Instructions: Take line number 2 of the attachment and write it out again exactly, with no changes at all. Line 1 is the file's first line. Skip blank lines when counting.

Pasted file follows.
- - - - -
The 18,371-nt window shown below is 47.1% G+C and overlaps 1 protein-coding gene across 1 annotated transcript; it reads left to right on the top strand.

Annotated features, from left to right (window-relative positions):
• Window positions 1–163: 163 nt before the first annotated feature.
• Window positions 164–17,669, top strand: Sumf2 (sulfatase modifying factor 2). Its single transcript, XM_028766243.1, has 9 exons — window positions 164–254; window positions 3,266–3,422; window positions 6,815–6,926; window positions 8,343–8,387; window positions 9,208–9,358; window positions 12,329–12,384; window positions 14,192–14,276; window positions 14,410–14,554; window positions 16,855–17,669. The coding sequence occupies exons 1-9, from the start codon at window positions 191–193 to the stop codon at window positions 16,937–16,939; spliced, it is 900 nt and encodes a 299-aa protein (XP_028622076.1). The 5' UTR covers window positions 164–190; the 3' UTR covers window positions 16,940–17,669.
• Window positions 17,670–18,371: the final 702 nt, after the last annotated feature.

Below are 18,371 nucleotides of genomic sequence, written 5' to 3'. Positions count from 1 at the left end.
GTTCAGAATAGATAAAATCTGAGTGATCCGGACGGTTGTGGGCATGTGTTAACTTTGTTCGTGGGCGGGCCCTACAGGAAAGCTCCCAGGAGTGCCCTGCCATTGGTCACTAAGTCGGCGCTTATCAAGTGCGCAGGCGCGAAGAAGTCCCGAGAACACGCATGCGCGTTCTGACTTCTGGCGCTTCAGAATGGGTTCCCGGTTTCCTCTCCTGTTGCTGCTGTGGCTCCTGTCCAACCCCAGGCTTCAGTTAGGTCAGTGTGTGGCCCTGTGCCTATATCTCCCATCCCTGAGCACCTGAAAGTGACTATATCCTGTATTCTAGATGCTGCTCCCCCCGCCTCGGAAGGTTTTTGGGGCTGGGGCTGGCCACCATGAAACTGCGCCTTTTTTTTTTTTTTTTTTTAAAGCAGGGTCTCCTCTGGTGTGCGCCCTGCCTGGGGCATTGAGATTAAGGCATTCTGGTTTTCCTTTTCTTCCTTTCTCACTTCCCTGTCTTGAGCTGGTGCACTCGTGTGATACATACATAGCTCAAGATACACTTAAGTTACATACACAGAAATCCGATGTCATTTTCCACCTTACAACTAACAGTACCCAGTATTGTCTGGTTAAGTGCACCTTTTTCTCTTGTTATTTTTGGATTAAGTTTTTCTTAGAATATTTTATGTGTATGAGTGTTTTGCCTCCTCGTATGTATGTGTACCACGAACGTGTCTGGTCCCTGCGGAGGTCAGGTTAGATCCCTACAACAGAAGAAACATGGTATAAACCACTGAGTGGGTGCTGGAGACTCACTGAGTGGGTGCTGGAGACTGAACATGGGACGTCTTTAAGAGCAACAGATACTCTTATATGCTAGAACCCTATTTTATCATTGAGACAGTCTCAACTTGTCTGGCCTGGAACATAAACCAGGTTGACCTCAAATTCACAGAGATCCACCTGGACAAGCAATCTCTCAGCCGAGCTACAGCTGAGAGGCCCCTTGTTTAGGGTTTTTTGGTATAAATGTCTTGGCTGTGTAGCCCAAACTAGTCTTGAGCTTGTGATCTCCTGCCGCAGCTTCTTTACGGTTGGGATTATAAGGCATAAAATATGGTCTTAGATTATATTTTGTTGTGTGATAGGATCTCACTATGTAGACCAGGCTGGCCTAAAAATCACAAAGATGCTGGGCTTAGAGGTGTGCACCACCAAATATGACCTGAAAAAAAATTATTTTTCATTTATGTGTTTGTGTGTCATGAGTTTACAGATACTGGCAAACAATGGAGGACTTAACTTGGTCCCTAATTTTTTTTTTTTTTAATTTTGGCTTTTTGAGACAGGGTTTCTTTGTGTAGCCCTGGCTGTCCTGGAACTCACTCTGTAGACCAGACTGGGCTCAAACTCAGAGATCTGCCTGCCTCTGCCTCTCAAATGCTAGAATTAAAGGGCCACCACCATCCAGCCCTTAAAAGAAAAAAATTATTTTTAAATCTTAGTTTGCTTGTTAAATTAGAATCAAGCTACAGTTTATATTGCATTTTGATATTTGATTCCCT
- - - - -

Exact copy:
Annotated features, from left to right (window-relative positions):